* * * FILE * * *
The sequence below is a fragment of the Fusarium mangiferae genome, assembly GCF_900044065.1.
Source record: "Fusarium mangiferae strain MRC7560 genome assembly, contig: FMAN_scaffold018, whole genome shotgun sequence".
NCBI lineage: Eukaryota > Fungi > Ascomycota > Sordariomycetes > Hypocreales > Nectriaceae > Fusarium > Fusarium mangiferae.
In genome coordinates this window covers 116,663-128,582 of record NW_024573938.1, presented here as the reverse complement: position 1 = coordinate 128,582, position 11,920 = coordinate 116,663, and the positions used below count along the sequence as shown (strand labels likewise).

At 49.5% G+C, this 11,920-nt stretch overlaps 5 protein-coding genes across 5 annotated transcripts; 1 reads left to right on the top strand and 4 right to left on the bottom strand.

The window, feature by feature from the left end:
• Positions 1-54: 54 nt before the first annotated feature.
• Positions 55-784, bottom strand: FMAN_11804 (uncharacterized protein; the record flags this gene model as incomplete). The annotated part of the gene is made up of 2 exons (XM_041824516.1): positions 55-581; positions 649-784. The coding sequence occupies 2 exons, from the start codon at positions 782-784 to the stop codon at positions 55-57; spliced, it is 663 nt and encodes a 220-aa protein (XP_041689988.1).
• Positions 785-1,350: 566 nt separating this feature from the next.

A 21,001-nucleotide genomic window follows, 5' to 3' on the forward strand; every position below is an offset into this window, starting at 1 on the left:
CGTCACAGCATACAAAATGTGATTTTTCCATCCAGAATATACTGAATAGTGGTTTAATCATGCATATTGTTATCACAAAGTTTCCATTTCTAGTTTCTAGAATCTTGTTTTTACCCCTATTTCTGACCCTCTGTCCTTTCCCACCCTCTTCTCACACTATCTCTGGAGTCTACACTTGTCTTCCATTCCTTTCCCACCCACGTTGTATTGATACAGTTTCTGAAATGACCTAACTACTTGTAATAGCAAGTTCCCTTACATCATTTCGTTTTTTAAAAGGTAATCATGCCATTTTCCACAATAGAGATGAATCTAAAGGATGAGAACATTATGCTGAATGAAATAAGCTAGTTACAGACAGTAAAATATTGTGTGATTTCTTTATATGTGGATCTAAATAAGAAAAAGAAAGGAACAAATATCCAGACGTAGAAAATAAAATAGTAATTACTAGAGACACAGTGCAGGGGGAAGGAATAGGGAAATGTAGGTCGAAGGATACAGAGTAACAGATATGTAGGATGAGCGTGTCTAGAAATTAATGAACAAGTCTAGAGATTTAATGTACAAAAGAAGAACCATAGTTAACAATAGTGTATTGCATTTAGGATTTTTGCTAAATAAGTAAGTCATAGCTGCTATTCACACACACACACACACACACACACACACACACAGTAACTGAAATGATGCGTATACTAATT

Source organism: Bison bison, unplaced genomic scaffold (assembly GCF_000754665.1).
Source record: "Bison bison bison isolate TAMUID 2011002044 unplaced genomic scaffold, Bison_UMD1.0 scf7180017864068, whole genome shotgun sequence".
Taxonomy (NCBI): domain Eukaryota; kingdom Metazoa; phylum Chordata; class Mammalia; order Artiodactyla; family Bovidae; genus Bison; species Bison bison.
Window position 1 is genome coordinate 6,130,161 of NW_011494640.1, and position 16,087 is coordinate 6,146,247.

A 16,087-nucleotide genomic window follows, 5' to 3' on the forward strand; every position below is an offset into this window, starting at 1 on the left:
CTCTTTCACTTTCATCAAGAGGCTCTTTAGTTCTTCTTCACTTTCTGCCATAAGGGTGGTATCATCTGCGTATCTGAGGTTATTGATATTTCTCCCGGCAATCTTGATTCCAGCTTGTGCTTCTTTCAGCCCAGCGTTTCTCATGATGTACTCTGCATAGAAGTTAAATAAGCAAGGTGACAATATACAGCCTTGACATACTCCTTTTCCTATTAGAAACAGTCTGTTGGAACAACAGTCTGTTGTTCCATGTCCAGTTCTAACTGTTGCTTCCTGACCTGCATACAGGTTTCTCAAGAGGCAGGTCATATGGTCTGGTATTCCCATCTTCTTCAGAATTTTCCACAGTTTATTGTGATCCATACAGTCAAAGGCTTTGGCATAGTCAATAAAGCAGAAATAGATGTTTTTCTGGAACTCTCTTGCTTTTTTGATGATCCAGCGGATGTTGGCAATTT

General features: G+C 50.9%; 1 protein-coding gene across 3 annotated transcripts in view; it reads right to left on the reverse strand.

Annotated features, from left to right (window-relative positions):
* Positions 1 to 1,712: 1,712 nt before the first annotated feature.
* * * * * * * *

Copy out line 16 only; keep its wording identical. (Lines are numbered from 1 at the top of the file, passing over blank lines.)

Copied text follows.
A 16,087-nucleotide genomic window follows, 5' to 3' on the forward strand; every position below is an offset into this window, starting at 1 on the left: